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02.13.08

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Silicon Valley News Notes

Just Like Starting Over

You might chalk it up to the Vietnamese New Year—a time of reflection, unity and a fresh start. Or maybe it's the allegations of a Brown Act violation that have given Madison Nguyen and Mayor Chuck Reed a change of heart on the controversial Little Saigon debate. Once unwavering in their position to name a strip of Story Road the "Saigon Business District" instead of the popular "Little Saigon," the duo this week released a memo asking that the council rescind its Nov. 20 vote on the issue. Instead, they want voters to decide directly whether to name the district Little Saigon. "We have the allegation that there was a Brown Act violation," Reed said. "I think a lot of people would be unhappy if we just revoted and if it comes out the same way; then people are suspicious and unhappy with the process. The way to take the council out of the middle of that is to put it on the ballot." Basically, the council is caving to pressures from the Vietnamese-American community, which has huddled outside City Hall every Tuesday, demanding the council rescind its vote, as well as mounted a campaign to recall Nguyen, the first Vietnamese-American on the San Jose council. The group has accused the council of selecting the name Saigon Business District undemocratically. "This is the truest form of democracy," said Nguyen said of her proposal to take the issue to voters. "The city highly values democracy." Advocates of Little Saigon said they are ecstatic that Nguyen is pushing for a ballot measure on the issue. But that doesn't mean it's changed the community's feeling toward her, said Barry Hung Do. "Madison could have avoided all of this from day one if she had listened to the Vietnamese voice," Do said. As for the recall campaign? "The mistrust from the community with Madison is so high," Do said, "I don't think this will help. They have already lost the vote of confidence with her."

Record Holder

If you love to snoop around public records the way Fly does, Tom Norris might just be your new best friend. At the very least, you'll be happy to hear that San Jose has hired Norris as the first-ever public records manager. It's about time! City officials listened to the Sunshine Reform Task force's recommendation last year and budgeted a salary for the records manager, so there will finally be some centralized control over public document management. He's new on the job, and Norris said he's still learning the ins and outs of San Jose's sprawling bureaucracy. Although he couldn't say much about state of the current system, he did acknowledge there was a need for greater coordination. His expertise comes from decades of managing public records systems for the state of New York and overseeing historical archives at the University of Missouri. Norris told us he was lured to San Jose in order to be closer to his daughter in Sacramento. Plus, city officials are paying him $95,000 a year. He likes to mix things up with field work and human interaction, and is looking for more stimulation than he found at his last job—stuck at a desk as a records manager for the United States Tennis Association. We hereby pledge to do our part to ensure that Norris stays entertained for quite some time.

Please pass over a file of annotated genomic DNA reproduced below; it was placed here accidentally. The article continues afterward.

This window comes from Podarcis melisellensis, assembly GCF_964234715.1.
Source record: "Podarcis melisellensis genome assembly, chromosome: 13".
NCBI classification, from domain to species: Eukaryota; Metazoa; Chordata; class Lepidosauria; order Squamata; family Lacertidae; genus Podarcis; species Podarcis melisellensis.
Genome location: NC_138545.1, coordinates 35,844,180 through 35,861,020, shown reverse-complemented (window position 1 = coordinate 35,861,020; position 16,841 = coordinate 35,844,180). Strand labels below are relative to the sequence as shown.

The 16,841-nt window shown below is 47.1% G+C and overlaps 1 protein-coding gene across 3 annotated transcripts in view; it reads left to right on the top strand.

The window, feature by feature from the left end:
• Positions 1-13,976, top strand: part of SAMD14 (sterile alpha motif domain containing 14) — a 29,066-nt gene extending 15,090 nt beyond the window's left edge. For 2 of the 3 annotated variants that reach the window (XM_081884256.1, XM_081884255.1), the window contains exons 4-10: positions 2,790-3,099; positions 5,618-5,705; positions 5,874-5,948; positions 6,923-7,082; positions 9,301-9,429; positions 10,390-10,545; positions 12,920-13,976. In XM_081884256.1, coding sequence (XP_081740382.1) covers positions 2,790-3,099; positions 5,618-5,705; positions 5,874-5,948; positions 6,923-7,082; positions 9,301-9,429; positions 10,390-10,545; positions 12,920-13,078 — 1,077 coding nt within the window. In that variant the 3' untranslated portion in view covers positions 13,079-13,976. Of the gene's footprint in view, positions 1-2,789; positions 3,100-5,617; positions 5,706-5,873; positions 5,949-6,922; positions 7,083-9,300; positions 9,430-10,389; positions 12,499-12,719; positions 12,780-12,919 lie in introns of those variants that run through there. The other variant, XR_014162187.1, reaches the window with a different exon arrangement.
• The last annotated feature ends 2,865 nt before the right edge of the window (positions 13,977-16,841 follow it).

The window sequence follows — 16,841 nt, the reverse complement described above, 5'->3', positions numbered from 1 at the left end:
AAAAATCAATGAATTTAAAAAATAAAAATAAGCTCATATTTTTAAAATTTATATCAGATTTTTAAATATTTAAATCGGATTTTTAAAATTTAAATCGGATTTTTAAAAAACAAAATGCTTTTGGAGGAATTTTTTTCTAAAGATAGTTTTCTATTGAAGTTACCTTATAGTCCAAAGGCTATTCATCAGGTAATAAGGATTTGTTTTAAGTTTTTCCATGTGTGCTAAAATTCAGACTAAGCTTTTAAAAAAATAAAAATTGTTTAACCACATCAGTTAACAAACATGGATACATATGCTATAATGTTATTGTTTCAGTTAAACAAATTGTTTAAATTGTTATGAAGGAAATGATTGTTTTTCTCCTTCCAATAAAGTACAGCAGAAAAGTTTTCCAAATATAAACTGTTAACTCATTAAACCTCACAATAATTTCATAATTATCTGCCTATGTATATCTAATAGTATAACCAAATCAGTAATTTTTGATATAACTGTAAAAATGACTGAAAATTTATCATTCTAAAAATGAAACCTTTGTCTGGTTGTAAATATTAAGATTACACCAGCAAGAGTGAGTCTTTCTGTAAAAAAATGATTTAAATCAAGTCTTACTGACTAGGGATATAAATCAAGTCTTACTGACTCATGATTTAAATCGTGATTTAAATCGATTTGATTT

Political Dynasty

Sensational publicity was a good thing for Alan Wong's Dynasty Seafood Restaurant. The upscale joint in East San Jose serves expensive Chinese food and got famous in 2004 for its pricey "Crystal Crab" enjoyed by ousted San Jose Councilmember Terry Gregory (shown here eating quail on the cover of Metro's "Year in Scandals" issue). Even though Gregory lost his job for, among other things, placing take-out orders at Dynasty and forgetting to bring his wallet, the place seems to be thriving. It opened a second location in Cupertino, which seats 1,000 diners, just before the Gregory scandal hit the press. The San Jose Dynasty on Story Road still hosts important political functions and community events. And it's gotten a new lease on political life as a popular spot for Mayor Chuck Reed, including the lunar new year celebration. Reed's spokeswoman Michelle McGurk doesn't sweat the connection. "It's really not that big a deal," she says. "We've been there more than 12 times in the past year. I don't think people automatically think of Terry Gregory when they go there." But the fiscally tight Reed is certainly aware of the significance. He made sure to let us know that he stays far away from the Crystal Crab room whenever he goes to Dynasty.


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